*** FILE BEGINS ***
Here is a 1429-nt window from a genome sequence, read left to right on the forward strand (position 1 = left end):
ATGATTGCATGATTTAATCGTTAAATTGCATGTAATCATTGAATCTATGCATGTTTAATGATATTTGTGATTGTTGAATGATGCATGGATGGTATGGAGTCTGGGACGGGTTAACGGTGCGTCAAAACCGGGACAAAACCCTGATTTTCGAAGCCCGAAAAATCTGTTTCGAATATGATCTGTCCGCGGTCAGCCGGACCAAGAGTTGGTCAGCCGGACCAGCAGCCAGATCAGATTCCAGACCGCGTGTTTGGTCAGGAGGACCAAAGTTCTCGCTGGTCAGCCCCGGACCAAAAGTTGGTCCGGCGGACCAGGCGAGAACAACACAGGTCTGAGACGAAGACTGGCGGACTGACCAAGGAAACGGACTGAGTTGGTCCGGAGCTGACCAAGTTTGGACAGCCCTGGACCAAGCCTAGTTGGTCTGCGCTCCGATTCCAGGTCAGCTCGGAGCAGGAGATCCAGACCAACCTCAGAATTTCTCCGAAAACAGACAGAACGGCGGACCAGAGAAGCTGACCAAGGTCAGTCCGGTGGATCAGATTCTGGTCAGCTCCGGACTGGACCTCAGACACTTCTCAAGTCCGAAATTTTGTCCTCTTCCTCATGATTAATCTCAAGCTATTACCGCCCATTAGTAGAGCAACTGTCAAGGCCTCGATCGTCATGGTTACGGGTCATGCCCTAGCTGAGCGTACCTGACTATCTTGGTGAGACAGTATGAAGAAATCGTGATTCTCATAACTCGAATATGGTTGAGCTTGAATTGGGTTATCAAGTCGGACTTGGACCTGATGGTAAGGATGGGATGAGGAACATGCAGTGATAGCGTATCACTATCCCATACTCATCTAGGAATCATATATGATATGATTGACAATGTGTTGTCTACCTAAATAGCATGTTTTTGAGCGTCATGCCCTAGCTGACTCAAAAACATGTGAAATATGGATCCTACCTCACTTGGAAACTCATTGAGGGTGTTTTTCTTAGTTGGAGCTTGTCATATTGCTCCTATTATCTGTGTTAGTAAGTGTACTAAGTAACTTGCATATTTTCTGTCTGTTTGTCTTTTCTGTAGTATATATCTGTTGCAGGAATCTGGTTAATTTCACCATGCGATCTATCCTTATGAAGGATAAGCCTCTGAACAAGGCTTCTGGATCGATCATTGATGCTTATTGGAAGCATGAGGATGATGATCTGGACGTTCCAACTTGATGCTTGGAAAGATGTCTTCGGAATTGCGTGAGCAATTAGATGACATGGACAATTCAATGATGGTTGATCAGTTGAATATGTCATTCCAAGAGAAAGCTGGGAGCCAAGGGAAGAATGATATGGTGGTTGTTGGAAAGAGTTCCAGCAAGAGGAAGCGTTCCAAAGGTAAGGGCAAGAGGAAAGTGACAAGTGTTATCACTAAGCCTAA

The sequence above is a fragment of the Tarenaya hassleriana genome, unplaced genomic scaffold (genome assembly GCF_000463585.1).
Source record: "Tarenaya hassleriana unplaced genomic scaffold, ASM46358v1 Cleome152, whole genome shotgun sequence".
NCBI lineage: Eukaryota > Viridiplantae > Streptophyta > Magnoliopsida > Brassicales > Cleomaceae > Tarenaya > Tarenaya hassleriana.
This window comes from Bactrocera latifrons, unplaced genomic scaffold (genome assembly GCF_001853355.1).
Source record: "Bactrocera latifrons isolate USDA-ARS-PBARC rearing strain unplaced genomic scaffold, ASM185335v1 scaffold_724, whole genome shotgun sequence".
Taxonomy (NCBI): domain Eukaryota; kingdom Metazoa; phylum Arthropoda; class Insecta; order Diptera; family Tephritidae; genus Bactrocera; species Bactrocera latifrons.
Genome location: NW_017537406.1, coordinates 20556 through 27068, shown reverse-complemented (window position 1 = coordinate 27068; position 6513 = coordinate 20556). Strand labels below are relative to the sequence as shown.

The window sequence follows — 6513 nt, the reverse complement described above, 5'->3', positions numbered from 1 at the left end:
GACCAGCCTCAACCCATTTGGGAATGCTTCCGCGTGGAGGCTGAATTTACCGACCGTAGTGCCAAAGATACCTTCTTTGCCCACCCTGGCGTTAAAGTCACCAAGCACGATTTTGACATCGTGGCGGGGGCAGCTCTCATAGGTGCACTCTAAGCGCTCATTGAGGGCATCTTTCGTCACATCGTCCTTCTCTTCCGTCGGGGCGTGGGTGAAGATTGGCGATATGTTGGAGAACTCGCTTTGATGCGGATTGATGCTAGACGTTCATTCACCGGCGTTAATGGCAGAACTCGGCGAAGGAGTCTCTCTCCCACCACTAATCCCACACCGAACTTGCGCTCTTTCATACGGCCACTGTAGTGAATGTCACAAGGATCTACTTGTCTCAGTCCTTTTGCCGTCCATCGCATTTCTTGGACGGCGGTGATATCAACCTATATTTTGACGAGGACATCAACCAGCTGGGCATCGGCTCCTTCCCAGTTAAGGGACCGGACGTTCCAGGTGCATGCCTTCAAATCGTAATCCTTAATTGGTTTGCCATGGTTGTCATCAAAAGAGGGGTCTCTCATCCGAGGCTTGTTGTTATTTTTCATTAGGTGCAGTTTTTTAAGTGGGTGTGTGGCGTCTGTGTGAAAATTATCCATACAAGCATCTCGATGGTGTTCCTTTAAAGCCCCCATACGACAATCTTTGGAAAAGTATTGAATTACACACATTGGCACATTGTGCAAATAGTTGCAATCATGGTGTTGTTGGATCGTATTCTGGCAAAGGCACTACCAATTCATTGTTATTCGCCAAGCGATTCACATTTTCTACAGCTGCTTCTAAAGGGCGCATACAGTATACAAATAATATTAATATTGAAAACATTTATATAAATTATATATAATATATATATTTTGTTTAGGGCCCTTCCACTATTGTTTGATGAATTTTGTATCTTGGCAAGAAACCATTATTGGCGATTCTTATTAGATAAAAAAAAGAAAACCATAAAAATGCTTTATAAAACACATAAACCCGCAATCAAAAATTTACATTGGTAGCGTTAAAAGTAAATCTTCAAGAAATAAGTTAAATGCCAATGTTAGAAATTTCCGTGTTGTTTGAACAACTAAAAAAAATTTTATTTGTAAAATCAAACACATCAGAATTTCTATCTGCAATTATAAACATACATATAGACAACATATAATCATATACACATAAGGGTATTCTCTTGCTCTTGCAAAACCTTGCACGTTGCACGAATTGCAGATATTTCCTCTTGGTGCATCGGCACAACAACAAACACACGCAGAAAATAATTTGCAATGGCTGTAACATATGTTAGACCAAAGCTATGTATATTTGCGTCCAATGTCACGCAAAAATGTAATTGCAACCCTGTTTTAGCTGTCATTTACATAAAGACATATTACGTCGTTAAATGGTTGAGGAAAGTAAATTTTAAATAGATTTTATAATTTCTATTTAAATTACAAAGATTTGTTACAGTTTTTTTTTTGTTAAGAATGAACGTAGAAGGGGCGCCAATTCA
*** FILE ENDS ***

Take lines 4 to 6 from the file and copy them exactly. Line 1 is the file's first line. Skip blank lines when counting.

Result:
Source record: "Tarenaya hassleriana unplaced genomic scaffold, ASM46358v1 Cleome152, whole genome shotgun sequence".
NCBI lineage: Eukaryota > Viridiplantae > Streptophyta > Magnoliopsida > Brassicales > Cleomaceae > Tarenaya > Tarenaya hassleriana.
This window comes from Bactrocera latifrons, unplaced genomic scaffold (genome assembly GCF_001853355.1).